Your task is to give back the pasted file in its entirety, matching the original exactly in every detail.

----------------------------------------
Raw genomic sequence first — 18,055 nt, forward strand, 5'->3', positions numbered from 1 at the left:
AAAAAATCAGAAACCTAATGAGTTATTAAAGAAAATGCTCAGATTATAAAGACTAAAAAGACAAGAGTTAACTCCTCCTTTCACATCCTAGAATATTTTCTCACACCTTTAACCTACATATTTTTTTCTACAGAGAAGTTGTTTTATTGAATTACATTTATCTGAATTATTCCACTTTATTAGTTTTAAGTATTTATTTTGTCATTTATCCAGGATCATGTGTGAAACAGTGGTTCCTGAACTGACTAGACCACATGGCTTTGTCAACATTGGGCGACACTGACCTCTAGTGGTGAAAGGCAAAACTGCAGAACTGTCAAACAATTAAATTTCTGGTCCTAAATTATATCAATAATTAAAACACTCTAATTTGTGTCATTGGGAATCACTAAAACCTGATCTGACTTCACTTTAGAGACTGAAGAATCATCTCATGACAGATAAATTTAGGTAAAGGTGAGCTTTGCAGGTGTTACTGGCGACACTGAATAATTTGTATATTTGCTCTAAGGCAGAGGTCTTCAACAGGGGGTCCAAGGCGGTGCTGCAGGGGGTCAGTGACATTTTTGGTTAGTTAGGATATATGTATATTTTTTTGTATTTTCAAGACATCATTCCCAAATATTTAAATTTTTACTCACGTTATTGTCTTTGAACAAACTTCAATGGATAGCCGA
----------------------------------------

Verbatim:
Raw genomic sequence first — 18,055 nt, forward strand, 5'->3', positions numbered from 1 at the left:
AAAAAATCAGAAACCTAATGAGTTATTAAAGAAAATGCTCAGATTATAAAGACTAAAAAGACAAGAGTTAACTCCTCCTTTCACATCCTAGAATATTTTCTCACACCTTTAACCTACATATTTTTTTCTACAGAGAAGTTGTTTTATTGAATTACATTTATCTGAATTATTCCACTTTATTAGTTTTAAGTATTTATTTTGTCATTTATCCAGGATCATGTGTGAAACAGTGGTTCCTGAACTGACTAGACCACATGGCTTTGTCAACATTGGGCGACACTGACCTCTAGTGGTGAAAGGCAAAACTGCAGAACTGTCAAACAATTAAATTTCTGGTCCTAAATTATATCAATAATTAAAACACTCTAATTTGTGTCATTGGGAATCACTAAAACCTGATCTGACTTCACTTTAGAGACTGAAGAATCATCTCATGACAGATAAATTTAGGTAAAGGTGAGCTTTGCAGGTGTTACTGGCGACACTGAATAATTTGTATATTTGCTCTAAGGCAGAGGTCTTCAACAGGGGGTCCAAGGCGGTGCTGCAGGGGGTCAGTGACATTTTTGGTTAGTTAGGATATATGTATATTTTTTTGTATTTTCAAGACATCATTCCCAAATATTTAAATTTTTACTCACGTTATTGTCTTTGAACAAACTTCAATGGATAGCCGA